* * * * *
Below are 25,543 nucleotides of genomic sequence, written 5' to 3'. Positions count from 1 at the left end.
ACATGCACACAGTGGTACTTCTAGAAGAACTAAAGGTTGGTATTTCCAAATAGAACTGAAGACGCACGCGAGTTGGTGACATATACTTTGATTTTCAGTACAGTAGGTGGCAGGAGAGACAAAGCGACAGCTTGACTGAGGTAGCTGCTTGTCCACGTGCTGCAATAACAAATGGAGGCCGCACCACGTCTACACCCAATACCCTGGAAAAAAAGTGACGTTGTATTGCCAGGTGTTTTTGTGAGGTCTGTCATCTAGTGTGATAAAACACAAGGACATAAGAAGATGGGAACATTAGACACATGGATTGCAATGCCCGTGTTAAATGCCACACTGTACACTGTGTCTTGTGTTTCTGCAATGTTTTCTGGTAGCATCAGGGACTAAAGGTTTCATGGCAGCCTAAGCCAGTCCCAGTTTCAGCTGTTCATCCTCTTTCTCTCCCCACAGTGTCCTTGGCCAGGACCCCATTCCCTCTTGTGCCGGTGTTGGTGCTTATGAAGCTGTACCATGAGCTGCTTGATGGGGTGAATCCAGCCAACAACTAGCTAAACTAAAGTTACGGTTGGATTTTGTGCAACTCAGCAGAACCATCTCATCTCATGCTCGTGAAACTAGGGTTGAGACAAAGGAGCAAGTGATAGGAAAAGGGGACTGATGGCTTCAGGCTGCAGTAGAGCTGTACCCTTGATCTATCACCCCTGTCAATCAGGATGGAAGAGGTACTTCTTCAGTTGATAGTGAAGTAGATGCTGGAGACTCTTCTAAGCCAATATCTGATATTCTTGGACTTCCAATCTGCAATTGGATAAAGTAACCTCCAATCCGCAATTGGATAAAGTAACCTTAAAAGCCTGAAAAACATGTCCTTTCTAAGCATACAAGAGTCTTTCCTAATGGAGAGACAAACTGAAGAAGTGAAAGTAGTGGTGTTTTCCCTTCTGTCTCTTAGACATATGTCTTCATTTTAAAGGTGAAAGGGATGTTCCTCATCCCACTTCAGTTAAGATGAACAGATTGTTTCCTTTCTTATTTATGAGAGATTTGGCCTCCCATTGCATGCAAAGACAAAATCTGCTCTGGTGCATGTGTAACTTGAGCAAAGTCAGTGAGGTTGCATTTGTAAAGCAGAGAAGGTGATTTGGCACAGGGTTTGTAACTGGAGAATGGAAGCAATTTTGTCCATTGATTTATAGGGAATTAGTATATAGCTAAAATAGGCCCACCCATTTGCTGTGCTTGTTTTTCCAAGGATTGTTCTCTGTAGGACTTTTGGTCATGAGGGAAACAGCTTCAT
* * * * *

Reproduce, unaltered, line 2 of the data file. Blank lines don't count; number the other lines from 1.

ACATGCACACAGTGGTACTTCTAGAAGAACTAAAGGTTGGTATTTCCAAATAGAACTGAAGACGCACGCGAGTTGGTGACATATACTTTGATTTTCAGTACAGTAGGTGGCAGGAGAGACAAAGCGACAGCTTGACTGAGGTAGCTGCTTGTCCACGTGCTGCAATAACAAATGGAGGCCGCACCACGTCTACACCCAATACCCTGGAAAAAAAGTGACGTTGTATTGCCAGGTGTTTTTGTGAGGTCTGTCATCTAGTGTGATAAAACACAAGGACATAAGAAGATGGGAACATTAGACACATGGATTGCAATGCCCGTGTTAAATGCCACACTGTACACTGTGTCTTGTGTTTCTGCAATGTTTTCTGGTAGCATCAGGGACTAAAGGTTTCATGGCAGCCTAAGCCAGTCCCAGTTTCAGCTGTTCATCCTCTTTCTCTCCCCACAGTGTCCTTGGCCAGGACCCCATTCCCTCTTGTGCCGGTGTTGGTGCTTATGAAGCTGTACCATGAGCTGCTTGATGGGGTGAATCCAGCCAACAACTAGCTAAACTAAAGTTACGGTTGGATTTTGTGCAACTCAGCAGAACCATCTCATCTCATGCTCGTGAAACTAGGGTTGAGACAAAGGAGCAAGTGATAGGAAAAGGGGACTGATGGCTTCAGGCTGCAGTAGAGCTGTACCCTTGATCTATCACCCCTGTCAATCAGGATGGAAGAGGTACTTCTTCAGTTGATAGTGAAGTAGATGCTGGAGACTCTTCTAAGCCAATATCTGATATTCTTGGACTTCCAATCTGCAATTGGATAAAGTAACCTCCAATCCGCAATTGGATAAAGTAACCTTAAAAGCCTGAAAAACATGTCCTTTCTAAGCATACAAGAGTCTTTCCTAATGGAGAGACAAACTGAAGAAGTGAAAGTAGTGGTGTTTTCCCTTCTGTCTCTTAGACATATGTCTTCATTTTAAAGGTGAAAGGGATGTTCCTCATCCCACTTCAGTTAAGATGAACAGATTGTTTCCTTTCTTATTTATGAGAGATTTGGCCTCCCATTGCATGCAAAGACAAAATCTGCTCTGGTGCATGTGTAACTTGAGCAAAGTCAGTGAGGTTGCATTTGTAAAGCAGAGAAGGTGATTTGGCACAGGGTTTGTAACTGGAGAATGGAAGCAATTTTGTCCATTGATTTATAGGGAATTAGTATATAGCTAAAATAGGCCCACCCATTTGCTGTGCTTGTTTTTCCAAGGATTGTTCTCTGTAGGACTTTTGGTCATGAGGGAAACAGCTTCAT